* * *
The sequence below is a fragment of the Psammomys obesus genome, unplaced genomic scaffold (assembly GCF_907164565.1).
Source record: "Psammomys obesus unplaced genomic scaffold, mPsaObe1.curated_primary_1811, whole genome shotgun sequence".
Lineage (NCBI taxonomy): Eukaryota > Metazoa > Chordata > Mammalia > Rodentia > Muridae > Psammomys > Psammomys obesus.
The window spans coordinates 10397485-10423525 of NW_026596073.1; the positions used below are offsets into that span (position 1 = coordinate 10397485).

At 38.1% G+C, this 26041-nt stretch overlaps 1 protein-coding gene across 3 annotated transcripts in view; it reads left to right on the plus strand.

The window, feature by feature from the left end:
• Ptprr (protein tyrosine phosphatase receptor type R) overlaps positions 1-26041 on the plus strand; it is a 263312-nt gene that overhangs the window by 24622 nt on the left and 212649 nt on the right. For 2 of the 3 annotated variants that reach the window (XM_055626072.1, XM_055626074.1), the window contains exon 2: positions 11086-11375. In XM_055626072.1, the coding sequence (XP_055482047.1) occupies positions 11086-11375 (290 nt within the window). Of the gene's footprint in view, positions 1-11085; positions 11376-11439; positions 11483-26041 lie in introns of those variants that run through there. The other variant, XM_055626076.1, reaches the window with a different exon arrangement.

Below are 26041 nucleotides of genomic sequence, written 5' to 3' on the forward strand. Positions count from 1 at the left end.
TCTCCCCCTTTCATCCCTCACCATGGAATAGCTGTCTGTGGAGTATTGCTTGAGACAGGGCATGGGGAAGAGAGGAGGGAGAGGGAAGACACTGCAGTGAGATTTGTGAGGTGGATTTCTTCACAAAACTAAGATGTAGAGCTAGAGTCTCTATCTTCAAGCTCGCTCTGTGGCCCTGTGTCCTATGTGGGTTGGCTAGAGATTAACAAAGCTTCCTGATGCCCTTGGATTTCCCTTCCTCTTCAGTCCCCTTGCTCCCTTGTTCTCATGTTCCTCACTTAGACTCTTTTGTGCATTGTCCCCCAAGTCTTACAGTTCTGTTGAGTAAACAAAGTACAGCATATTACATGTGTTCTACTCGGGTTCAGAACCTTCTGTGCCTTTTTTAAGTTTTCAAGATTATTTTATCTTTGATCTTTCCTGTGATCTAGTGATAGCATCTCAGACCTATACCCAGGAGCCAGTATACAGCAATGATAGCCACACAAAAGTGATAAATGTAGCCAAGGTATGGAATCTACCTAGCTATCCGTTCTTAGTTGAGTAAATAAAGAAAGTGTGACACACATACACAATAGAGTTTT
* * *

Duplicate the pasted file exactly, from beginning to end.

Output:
The sequence below is a fragment of the Psammomys obesus genome, unplaced genomic scaffold (assembly GCF_907164565.1).
Source record: "Psammomys obesus unplaced genomic scaffold, mPsaObe1.curated_primary_1811, whole genome shotgun sequence".
Lineage (NCBI taxonomy): Eukaryota > Metazoa > Chordata > Mammalia > Rodentia > Muridae > Psammomys > Psammomys obesus.
The window spans coordinates 10397485-10423525 of NW_026596073.1; the positions used below are offsets into that span (position 1 = coordinate 10397485).

At 38.1% G+C, this 26041-nt stretch overlaps 1 protein-coding gene across 3 annotated transcripts in view; it reads left to right on the plus strand.

The window, feature by feature from the left end:
• Ptprr (protein tyrosine phosphatase receptor type R) overlaps positions 1-26041 on the plus strand; it is a 263312-nt gene that overhangs the window by 24622 nt on the left and 212649 nt on the right. For 2 of the 3 annotated variants that reach the window (XM_055626072.1, XM_055626074.1), the window contains exon 2: positions 11086-11375. In XM_055626072.1, the coding sequence (XP_055482047.1) occupies positions 11086-11375 (290 nt within the window). Of the gene's footprint in view, positions 1-11085; positions 11376-11439; positions 11483-26041 lie in introns of those variants that run through there. The other variant, XM_055626076.1, reaches the window with a different exon arrangement.

Below are 26041 nucleotides of genomic sequence, written 5' to 3' on the forward strand. Positions count from 1 at the left end.
TCTCCCCCTTTCATCCCTCACCATGGAATAGCTGTCTGTGGAGTATTGCTTGAGACAGGGCATGGGGAAGAGAGGAGGGAGAGGGAAGACACTGCAGTGAGATTTGTGAGGTGGATTTCTTCACAAAACTAAGATGTAGAGCTAGAGTCTCTATCTTCAAGCTCGCTCTGTGGCCCTGTGTCCTATGTGGGTTGGCTAGAGATTAACAAAGCTTCCTGATGCCCTTGGATTTCCCTTCCTCTTCAGTCCCCTTGCTCCCTTGTTCTCATGTTCCTCACTTAGACTCTTTTGTGCATTGTCCCCCAAGTCTTACAGTTCTGTTGAGTAAACAAAGTACAGCATATTACATGTGTTCTACTCGGGTTCAGAACCTTCTGTGCCTTTTTTAAGTTTTCAAGATTATTTTATCTTTGATCTTTCCTGTGATCTAGTGATAGCATCTCAGACCTATACCCAGGAGCCAGTATACAGCAATGATAGCCACACAAAAGTGATAAATGTAGCCAAGGTATGGAATCTACCTAGCTATCCGTTCTTAGTTGAGTAAATAAAGAAAGTGTGACACACATACACAATAGAGTTTT